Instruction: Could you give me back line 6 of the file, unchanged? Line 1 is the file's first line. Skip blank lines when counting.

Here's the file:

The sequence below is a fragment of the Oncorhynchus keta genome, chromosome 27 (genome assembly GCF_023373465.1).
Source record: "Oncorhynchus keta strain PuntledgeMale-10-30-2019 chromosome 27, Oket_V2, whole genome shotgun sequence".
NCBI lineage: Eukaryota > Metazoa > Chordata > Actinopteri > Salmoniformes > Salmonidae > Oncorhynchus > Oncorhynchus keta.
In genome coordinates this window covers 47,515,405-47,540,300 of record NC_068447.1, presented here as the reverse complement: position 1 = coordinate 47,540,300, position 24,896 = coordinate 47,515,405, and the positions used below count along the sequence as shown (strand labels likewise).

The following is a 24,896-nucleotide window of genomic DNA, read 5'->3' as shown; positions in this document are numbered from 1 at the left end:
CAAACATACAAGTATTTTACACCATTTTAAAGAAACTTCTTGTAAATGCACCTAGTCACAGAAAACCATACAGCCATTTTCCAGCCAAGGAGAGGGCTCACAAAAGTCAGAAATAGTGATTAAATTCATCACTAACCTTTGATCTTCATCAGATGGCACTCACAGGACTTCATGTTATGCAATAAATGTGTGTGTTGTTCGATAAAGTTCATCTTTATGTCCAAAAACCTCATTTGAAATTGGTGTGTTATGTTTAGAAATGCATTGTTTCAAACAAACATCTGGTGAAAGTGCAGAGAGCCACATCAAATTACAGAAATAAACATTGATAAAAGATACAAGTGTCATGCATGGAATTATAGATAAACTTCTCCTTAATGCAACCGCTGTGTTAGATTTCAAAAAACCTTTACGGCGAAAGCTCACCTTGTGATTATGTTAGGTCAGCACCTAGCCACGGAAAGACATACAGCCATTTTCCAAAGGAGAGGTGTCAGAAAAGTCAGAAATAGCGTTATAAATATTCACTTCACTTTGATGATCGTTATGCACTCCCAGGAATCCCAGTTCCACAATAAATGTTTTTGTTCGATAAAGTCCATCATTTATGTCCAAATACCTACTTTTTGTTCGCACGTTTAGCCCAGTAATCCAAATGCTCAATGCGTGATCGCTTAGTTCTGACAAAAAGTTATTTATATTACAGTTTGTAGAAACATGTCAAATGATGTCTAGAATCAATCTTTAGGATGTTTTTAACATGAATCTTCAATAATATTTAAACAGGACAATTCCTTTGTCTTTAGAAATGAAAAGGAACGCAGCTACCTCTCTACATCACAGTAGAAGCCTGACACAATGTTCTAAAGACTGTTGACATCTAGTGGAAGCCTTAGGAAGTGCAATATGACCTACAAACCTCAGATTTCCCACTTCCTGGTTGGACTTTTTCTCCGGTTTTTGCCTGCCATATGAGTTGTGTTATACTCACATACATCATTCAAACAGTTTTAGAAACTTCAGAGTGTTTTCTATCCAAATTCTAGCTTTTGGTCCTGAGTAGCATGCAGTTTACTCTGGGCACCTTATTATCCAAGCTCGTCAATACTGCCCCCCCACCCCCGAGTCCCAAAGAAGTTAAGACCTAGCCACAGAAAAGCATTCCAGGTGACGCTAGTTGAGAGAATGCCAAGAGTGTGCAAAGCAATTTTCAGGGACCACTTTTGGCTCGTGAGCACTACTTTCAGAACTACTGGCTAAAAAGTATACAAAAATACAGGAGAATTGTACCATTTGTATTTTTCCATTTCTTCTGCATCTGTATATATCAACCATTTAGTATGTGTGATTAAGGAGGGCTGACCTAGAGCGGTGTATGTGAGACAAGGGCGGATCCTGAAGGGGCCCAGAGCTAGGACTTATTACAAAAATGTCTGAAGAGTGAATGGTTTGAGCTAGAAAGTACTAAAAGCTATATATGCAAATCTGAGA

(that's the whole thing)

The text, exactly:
CAAACATACAAGTATTTTACACCATTTTAAAGAAACTTCTTGTAAATGCACCTAGTCACAGAAAACCATACAGCCATTTTCCAGCCAAGGAGAGGGCTCACAAAAGTCAGAAATAGTGATTAAATTCATCACTAACCTTTGATCTTCATCAGATGGCACTCACAGGACTTCATGTTATGCAATAAATGTGTGTGTTGTTCGATAAAGTTCATCTTTATGTCCAAAAACCTCATTTGAAATTGGTGTGTTATGTTTAGAAATGCATTGTTTCAAACAAACATCTGGTGAAAGTGCAGAGAGCCACATCAAATTACAGAAATAAACATTGATAAAAGATACAAGTGTCATGCATGGAATTATAGATAAACTTCTCCTTAATGCAACCGCTGTGTTAGATTTCAAAAAACCTTTACGGCGAAAGCTCACCTTGTGATTATGTTAGGTCAGCACCTAGCCACGGAAAGACATACAGCCATTTTCCAAAGGAGAGGTGTCAGAAAAGTCAGAAATAGCGTTATAAATATTCACTTCACTTTGATGATCGTTATGCACTCCCAGGAATCCCAGTTCCACAATAAATGTTTTTGTTCGATAAAGTCCATCATTTATGTCCAAATACCTACTTTTTGTTCGCACGTTTAGCCCAGTAATCCAAATGCTCAATGCGTGATCGCTTAGTTCTGACAAAAAGTTATTTATATTACAGTTTGTAGAAACATGTCAAATGATGTCTAGAATCAATCTTTAGGATGTTTTTAACATGAATCTTCAATAATATTTAAACAGGACAATTCCTTTGTCTTTAGAAATGAAAAGGAACGCAGCTACCTCTCTACATCACAGTAGAAGCCTGACACAATGTTCTAAAGACTGTTGACATCTAGTGGAAGCCTTAGGAAGTGCAATATGACCTACAAACCTCAGATTTCCCACTTCCTGGTTGGACTTTTTCTCCGGTTTTTGCCTGCCATATGAGTTGTGTTATACTCACATACATCATTCAAACAGTTTTAGAAACTTCAGAGTGTTTTCTATCCAAATTCTAGCTTTTGGTCCTGAGTAGCATGCAGTTTACTCTGGGCACCTTATTATCCAAGCTCGTCAATACTGCCCCCCCACCCCCGAGTCCCAAAGAAGTTAAGACCTAGCCACAGAAAAGCATTCCAGGTGACGCTAGTTGAGAGAATGCCAAGAGTGTGCAAAGCAATTTTCAGGGACCACTTTTGGCTCGTGAGCACTACTTTCAGAACTACTGGCTAAAAAGTATACAAAAATACAGGAGAATTGTACCATTTGTATTTTTCCATTTCTTCTGCATCTGTATATATCAACCATTTAGTATGTGTGATTAAGGAGGGCTGACCTAGAGCGGTGTATGTGAGACAAGGGCGGATCCTGAAGGGGCCCAGAGCTAGGACTTATTACAAAAATGTCTGAAGAGTGAATGGTTTGAGCTAGAAAGTACTAAAAGCTATATATGCAAATCTGAGA